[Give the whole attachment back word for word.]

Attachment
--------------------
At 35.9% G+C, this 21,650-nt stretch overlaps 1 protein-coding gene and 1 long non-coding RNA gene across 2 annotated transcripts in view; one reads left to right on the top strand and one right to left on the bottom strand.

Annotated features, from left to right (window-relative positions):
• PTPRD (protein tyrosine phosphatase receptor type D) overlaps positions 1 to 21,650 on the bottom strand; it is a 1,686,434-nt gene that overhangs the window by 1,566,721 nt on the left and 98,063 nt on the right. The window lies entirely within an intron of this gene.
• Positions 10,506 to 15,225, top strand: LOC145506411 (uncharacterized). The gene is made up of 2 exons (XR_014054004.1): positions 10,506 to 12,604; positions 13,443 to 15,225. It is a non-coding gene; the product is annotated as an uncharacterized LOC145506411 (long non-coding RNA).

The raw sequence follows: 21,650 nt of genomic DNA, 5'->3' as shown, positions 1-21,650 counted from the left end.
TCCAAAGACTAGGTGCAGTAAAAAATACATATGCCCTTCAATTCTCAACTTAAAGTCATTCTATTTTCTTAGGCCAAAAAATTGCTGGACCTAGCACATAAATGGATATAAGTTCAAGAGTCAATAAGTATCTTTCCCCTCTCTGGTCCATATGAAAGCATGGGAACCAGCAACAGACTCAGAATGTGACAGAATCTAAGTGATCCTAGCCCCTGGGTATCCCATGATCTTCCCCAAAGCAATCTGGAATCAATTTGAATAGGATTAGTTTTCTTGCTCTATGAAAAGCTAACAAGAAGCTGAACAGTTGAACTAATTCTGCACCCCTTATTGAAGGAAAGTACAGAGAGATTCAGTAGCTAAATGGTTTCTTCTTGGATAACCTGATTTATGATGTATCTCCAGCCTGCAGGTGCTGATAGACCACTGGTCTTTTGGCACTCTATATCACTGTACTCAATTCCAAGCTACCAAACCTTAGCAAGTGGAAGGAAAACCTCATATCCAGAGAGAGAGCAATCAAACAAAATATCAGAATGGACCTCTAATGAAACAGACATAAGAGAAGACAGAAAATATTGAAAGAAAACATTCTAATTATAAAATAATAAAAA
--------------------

At 35.9% G+C, this 21,650-nt stretch overlaps 1 protein-coding gene and 1 long non-coding RNA gene across 2 annotated transcripts in view; one reads left to right on the top strand and one right to left on the bottom strand.

Annotated features, from left to right (window-relative positions):
• PTPRD (protein tyrosine phosphatase receptor type D) overlaps positions 1 to 21,650 on the bottom strand; it is a 1,686,434-nt gene that overhangs the window by 1,566,721 nt on the left and 98,063 nt on the right. The window lies entirely within an intron of this gene.
• Positions 10,506 to 15,225, top strand: LOC145506411 (uncharacterized). The gene is made up of 2 exons (XR_014054004.1): positions 10,506 to 12,604; positions 13,443 to 15,225. It is a non-coding gene; the product is annotated as an uncharacterized LOC145506411 (long non-coding RNA).

The raw sequence follows: 21,650 nt of genomic DNA, 5'->3' as shown, positions 1-21,650 counted from the left end.
TCCAAAGACTAGGTGCAGTAAAAAATACATATGCCCTTCAATTCTCAACTTAAAGTCATTCTATTTTCTTAGGCCAAAAAATTGCTGGACCTAGCACATAAATGGATATAAGTTCAAGAGTCAATAAGTATCTTTCCCCTCTCTGGTCCATATGAAAGCATGGGAACCAGCAACAGACTCAGAATGTGACAGAATCTAAGTGATCCTAGCCCCTGGGTATCCCATGATCTTCCCCAAAGCAATCTGGAATCAATTTGAATAGGATTAGTTTTCTTGCTCTATGAAAAGCTAACAAGAAGCTGAACAGTTGAACTAATTCTGCACCCCTTATTGAAGGAAAGTACAGAGAGATTCAGTAGCTAAATGGTTTCTTCTTGGATAACCTGATTTATGATGTATCTCCAGCCTGCAGGTGCTGATAGACCACTGGTCTTTTGGCACTCTATATCACTGTACTCAATTCCAAGCTACCAAACCTTAGCAAGTGGAAGGAAAACCTCATATCCAGAGAGAGAGCAATCAAACAAAATATCAGAATGGACCTCTAATGAAACAGACATAAGAGAAGACAGAAAATATTGAAAGAAAACATTCTAATTATAAAATAATAAAAA